Investigation of sperm telomere length as a potential marker of paternal genome integrity and semen quality.
Cariati F., Jaroudi S., Alfarawati S., Raberi A., Alviggi C., Pivonello R., Wells D.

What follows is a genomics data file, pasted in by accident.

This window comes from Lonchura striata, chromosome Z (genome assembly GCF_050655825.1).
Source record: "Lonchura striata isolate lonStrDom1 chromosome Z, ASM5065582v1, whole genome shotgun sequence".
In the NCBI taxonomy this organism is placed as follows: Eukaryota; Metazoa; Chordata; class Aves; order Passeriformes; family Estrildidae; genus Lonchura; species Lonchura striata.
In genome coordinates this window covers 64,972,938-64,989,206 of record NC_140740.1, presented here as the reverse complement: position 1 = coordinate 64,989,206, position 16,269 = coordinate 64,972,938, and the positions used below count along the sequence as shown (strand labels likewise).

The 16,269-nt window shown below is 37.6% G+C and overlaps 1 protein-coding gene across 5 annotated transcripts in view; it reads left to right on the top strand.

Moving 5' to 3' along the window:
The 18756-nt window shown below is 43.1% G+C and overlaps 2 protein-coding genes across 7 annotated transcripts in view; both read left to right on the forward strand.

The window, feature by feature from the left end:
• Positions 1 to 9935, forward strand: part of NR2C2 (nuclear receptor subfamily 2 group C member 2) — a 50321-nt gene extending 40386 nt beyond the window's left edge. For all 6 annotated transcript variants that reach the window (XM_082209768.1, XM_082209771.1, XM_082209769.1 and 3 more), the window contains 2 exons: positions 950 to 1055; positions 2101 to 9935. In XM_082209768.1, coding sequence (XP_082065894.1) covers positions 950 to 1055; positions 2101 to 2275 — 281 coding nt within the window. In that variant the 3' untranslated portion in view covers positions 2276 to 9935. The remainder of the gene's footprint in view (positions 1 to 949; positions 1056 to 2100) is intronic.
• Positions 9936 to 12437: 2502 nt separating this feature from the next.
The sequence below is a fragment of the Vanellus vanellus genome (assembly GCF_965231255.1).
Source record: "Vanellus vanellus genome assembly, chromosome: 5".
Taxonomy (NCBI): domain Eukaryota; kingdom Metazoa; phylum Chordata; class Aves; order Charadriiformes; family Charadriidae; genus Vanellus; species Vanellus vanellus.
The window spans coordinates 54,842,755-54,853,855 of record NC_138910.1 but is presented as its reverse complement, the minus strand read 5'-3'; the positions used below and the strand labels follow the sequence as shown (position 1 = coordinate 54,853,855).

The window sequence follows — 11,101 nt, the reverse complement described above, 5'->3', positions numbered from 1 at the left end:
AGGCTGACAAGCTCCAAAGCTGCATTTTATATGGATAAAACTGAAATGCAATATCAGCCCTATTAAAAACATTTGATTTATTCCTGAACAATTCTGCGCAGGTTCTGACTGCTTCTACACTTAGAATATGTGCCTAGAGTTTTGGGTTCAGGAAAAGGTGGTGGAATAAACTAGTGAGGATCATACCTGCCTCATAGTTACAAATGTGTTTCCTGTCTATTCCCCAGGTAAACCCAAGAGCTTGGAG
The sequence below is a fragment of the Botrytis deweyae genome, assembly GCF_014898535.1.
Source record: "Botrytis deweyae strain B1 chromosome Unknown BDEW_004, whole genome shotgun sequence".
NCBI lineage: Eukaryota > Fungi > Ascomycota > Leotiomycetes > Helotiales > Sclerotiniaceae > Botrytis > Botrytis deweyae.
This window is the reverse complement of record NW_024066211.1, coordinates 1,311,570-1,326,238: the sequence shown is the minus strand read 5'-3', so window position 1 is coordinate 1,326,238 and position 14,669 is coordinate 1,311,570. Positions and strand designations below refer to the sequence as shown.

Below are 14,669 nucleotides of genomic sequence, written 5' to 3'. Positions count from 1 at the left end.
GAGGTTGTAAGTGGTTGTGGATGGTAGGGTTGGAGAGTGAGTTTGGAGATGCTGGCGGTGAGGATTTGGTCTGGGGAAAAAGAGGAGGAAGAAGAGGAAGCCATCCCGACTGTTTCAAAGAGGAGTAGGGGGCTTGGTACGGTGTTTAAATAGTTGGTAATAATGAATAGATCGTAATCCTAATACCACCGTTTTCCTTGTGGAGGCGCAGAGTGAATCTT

Recent studies have reported shorter sperm telomere length (STL) in men with idiopathic infertility. The aim of this study was to measure STL in semen samples from men to evaluate whether STL variation is associated with chromosomal abnormality, DNA fragmentation, traditional semen parameters, IVF outcome, or all four factors. A significant correlation between telomere length and diploidy was observed (P = 0.037). Additionally, STL was found to be positively associated with sperm count (P = 0.006); oligospermic samples had particularly short telomeres (0.9 ± 0.1 versus 1.4 ± 0.1; P = 0.0019). The results confirmed a link between sperm DNA fragmentation and aneuploidy, previously proposed (P = 0.009). A negative relationship was demonstrated between sperm concentration and aneuploidy and Sperm DNA framentation (P = 0.03, P < 0.0001, respectively). For a subset of 51 of the 73 sperm samples used for fertilization, IVF outcomes were known. A total of 17.6% of these samples had atypical STLs. None of these samples produced an ongoing pregnancy. In contrast, the pregnancy rate for samples that had STLs in the normal range was 35.7% (P = 0.044). In conclusion, STL has potential as a fast and inexpensive form of sperm quality assessment.